The progression of HIV disease in the setting of vigorous anti-HIV responses remains a central paradox in the pathogenesis of HIV infection.[6,8] Elements of both the humoral and cell-mediated immune responses against HIV have been implicated in the partial control of viral replication. Even after 20 years of HIV and AIDS science, however, our lack of understanding of the correlates of protective immunity in HIV infection continues to hamper the rational development of HIV vaccines. With 14,000 individuals worldwide becoming infected with HIV every day, a vaccine that prevents HIV infection or at least slows the progression of disease in individuals who become infected is badly needed.
Despite the lack of a clear understanding of the correlates of protective immunity in HIV infection and other formidable obstacles, significant progress toward an HIV vaccine has been made. At the time of writing, numerous promising HIV vaccine candidates are in various stages of preclinical and clinical development. But it is still not clear at this point how successful, if at all, we will be in the development of a vaccine that truly protects against HIV infection. Candidate vaccines in nonhuman primate models generally have not been able to protect against infection, but they have shown protection (at least for a time) against disease progression in primates that become infected despite having been vaccinated. The superinfection of already-infected individuals whose current virus had been under excellent immunological control is a troubling observation. Clearly, the development of a safe and effective vaccine for HIV is one of the most formidable challenges for research in infectious diseases.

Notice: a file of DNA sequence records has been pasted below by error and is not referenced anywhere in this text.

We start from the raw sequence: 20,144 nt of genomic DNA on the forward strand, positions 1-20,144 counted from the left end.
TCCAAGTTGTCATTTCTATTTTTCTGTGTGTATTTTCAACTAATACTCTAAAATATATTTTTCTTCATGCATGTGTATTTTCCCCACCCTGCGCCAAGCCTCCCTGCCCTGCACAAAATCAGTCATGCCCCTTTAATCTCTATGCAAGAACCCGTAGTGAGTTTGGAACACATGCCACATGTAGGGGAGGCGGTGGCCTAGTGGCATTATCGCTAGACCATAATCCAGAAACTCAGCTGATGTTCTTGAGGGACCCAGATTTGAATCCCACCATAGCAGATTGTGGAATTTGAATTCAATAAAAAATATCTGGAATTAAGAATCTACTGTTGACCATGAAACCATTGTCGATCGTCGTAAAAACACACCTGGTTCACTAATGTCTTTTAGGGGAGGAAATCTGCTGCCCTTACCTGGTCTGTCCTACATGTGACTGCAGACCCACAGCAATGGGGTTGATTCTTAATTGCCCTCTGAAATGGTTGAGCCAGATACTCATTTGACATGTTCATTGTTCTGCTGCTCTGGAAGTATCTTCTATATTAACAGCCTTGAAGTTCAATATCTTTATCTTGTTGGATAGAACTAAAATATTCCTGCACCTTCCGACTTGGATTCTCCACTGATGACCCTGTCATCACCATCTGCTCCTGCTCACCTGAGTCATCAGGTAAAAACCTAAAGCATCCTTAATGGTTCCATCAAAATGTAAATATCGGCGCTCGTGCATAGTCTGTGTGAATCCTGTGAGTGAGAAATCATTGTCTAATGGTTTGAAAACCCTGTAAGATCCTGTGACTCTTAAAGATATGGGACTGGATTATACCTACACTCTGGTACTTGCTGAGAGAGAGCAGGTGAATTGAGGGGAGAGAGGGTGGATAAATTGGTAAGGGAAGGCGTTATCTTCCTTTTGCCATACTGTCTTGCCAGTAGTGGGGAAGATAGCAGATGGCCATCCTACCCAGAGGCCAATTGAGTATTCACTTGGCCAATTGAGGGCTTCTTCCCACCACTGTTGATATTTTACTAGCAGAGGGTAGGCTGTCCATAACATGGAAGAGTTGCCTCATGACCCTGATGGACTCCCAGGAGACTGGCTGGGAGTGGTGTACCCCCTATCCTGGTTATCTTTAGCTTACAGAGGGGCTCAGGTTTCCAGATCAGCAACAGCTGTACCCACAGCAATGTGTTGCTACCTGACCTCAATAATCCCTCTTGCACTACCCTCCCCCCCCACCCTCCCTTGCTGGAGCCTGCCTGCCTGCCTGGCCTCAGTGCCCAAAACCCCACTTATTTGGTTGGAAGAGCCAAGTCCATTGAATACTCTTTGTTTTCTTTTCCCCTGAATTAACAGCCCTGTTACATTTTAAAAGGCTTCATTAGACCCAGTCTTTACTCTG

The scientific accomplishments in the field of HIV research over the past 20 years reflect an extraordinary odyssey of discovery. Indeed, these accomplishments represent a model of what can be accomplished when the world's scientific community is galvanized in a common goal of pitting its best minds and substantial resources against a historic public health challenge. This Nature Medicine special issue will take up in detail these and other crucial accomplishments in the scientific response to HIV and AIDS.
Unfortunately, the HIV pandemic still rages throughout the world, particularly in resource-poor countries such as those in sub-Saharan Africa, the Caribbean and parts of Asia. This fact should energize the scientific and public health communities to continue the quest for scientific discovery and, simultaneously, to ensure that the fruits of scientific discovery are adequately applied to those most in need.
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I thank G. Folkers for help with preparing the manuscript and H.C. Lane for critically reading the manuscript.
Nat Med. 2003;9(7) © 2003 Nature Publishing Group
Cite this: HIV and AIDS: 20 years of science - Medscape - Jun 01, 2003.